Over the weekend, hip-hot artist Jasiri X posted this image on his twitter feed. It’s taken from the front page of the New York Daily News’ website. Note the screaming headline and the sympathetic caption: “Accused killer Dylann Roof had one chance at a stable family life — and his abusive dad ruined it for…
If Edward Snowden were a superhero, I’m pretty sure his superpower would be the ability to make otherwise intelligent people say remarkably stupid things. This post from University of Michigan professor and Middle East expert Juan Cole is a prime example:
Edward Snowden released a statement from Moscow on Monday, slamming Barack Obama for revoking his passport and rendering him stateless and unable to seek asylum even though Snowden has not been found guilty of any crime. (The US denies that revoking a passport is the same as deprivation of citizenship, but in this case it is hard to see the difference.)
Um, no. To argue that revoking Snowden’s passport is tantamount to revoking his citizenship is, in the language of my lawyer people, patently frivolous.
The authority to revoke a passport stems from 22 U.S.C. § 211a, which empowers the Secretary of State to “grant and issue passports . . . under such rules as the President shall designate and prescribe for and on behalf of the United States.” By Executive Order 11295, Pres. Johnson delegated that rulemaking authority to the Secretary of State, “without the approval, ratification, or other action of the President,” and the State Department then issued regulations governing passports which are codified at 22 CFR Part 51.
With regard to revocation, 22 CFR § 51.62 provides that “[t]he Department may revoke . . . a passport when . . . [t]he bearer of the passport may be denied a passport under 22 CFR [§] 51.60 or 51.61.” 22 CFR § 51.62(a)(1). 22 CFR § 51.60, in turn, provides that a passport can be denied “in any case in which the Department determines or is informed by competent authority that . . . [t]he applicant is the subject of an outstanding Federal warrant of arrest for a felony. . . .” 22 CFR § 51.60(b)(1). Reading Sections 51.62 and 51.60 together, then, the State Department has the power to revoke a passport in any case where the individual holding the passport is the subject of a federal arrest warrant for a felony. Which, of course, applies to Snowden.
None of this, of course, has anything to do with revocation of citizenship, which is governed by Section 1481 of the Immigration and Nationality Act, 8 U.S.C. § 1481. Section 1481(a) provides an exclusive list of the ways in which a natural-born American citizen can lose his or her citizenship: By “voluntarily performing” one of the enumerated acts “with the intention of relinquishing United States nationality.” Those acts include, among other things, becoming a naturalized citizen of another country; taking an oath of allegiance to another country; joining another country’s military, if that country is at war with the U.S. or if the individual becomes a commissioned officer in that country’s military; making a formal renunciation of U.S. citizenship; and committing treason. See 8 U.S.C. § 1481(a)(1) through (7).
The Supreme Court held in Vance v. Terrazas, 444 U.S. 252, 259-60 (1980), that Congress has no “general power, express or implied, to take away an American citizen’s citizenship without his assent,” quoting Afroyim v. Rusk, 387 U.S. 253, 257 (1967). Accordingly, the Court held that, in order to expatriate a natural-born citizen, the government must prove not only that the citizen voluntarily committed one of the acts enumerated in Section 1481(a), but that he or she did so with the specific intent to relinquish his or her citizenship. Terrazas, 444 U.S. at 261. So both parts of that test–that the individual has done something inconsistent with U.S. citizenship, and that he or she did so with the specific intent to renounce citizenship–are written into the statute.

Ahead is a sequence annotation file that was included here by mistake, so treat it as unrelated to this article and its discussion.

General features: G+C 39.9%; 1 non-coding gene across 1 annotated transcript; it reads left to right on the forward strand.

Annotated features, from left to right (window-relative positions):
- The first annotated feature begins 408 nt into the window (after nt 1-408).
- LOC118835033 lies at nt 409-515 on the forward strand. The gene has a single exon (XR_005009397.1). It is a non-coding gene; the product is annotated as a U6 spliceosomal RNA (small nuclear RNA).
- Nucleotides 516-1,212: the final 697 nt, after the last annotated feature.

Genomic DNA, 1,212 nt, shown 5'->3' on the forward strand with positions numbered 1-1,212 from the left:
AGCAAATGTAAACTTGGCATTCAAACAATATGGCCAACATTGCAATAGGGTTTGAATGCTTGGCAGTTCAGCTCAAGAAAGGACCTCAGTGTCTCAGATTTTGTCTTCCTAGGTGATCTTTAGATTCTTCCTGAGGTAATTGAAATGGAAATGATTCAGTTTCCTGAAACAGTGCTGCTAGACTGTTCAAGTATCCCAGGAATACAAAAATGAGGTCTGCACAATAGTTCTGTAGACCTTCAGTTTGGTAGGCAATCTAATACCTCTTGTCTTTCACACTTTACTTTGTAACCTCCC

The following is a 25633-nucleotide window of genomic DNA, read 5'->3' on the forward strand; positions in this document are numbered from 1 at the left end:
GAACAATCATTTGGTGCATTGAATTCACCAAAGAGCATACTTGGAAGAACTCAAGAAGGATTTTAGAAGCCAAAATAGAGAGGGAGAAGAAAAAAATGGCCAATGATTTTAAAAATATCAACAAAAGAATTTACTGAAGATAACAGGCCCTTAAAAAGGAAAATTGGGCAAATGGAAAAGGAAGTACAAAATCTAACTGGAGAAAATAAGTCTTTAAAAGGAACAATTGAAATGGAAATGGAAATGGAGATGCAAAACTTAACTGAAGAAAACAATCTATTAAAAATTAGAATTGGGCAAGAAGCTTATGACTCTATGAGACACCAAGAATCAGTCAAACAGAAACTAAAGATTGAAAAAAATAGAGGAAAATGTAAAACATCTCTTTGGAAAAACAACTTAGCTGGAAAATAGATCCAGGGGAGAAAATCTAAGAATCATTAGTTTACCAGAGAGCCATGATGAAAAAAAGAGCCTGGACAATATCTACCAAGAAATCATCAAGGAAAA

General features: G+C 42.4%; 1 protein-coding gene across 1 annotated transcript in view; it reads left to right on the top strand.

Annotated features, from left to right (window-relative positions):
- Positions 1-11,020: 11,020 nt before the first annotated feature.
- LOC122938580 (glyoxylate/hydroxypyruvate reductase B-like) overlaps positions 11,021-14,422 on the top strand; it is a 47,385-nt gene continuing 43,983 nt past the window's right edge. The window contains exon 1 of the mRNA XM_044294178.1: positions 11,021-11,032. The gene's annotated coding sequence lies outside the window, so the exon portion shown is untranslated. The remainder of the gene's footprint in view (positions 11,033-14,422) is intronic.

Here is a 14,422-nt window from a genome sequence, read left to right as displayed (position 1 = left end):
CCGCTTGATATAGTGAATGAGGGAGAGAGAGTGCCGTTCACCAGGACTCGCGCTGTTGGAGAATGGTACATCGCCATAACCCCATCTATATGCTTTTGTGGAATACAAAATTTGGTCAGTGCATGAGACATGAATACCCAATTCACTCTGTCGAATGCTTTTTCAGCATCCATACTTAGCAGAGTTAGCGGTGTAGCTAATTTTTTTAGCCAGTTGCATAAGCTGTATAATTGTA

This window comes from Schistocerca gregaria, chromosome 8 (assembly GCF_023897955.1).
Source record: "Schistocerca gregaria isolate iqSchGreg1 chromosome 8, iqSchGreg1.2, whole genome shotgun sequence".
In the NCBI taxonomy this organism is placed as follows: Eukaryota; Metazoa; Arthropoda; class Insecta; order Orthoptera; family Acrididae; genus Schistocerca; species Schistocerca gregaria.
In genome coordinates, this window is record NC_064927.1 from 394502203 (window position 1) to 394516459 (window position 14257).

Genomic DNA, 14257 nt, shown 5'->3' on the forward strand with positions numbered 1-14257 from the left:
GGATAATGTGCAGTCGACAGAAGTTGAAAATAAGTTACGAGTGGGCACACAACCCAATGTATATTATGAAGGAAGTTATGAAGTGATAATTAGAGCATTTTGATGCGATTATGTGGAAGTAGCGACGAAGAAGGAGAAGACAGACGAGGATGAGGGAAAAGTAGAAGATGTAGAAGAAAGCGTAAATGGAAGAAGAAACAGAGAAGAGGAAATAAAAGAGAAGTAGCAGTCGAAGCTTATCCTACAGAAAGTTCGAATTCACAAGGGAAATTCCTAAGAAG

In Snowden’s case, the Obama Administration has neither asserted that Snowden committed any of the acts enumerated in Section 1481 of the Immigration and Nationality Act, let alone that he did so with the intent to surrender his U.S. citizenship; nor, of course, has the Administration commenced proceedings to revoke Snowden’s citizenship under applicable law. More to the point, the idea that revoking Snowden’s passport, which effectively prevents him from traveling outside the United States, is the equivalent of revoking his citizenship, is absurd. In fact, if anything, revoking Snowden’s passport has the opposite effect. Rather than rendering him “stateless,” as he so dramatically put it, it means that he should be required to return to the United States. Naturally, he doesn’t want to do that because then he’ll have to face the charges against him.
You might ask why I care whether Snowden understands the legal distinction between revoking a passport and revoking citizenship. In fact, I don’t. What I do care about, however, is that every time Snowden speaks, his words–however absurd or illogical–ricochet around the internet as though they’re gospel truth. As I’ve argued before, the cult of personality surrounding the key figures in the NSA surveillance dustup–Snowden, Glenn Greenwald, President Obama–serves only to obscure the important civil liberties issues at stake here. And that’s compounded when otherwise smart people like Juan Cole provide a bullhorn to amplify even the craziest legal theories this twenty-nine-year-old kid espouses.
Poor Prof. Cole. If only there was some way a guy who works for a major university with a top-ranked law school could get competent legal advice other than from a high school dropout. . . .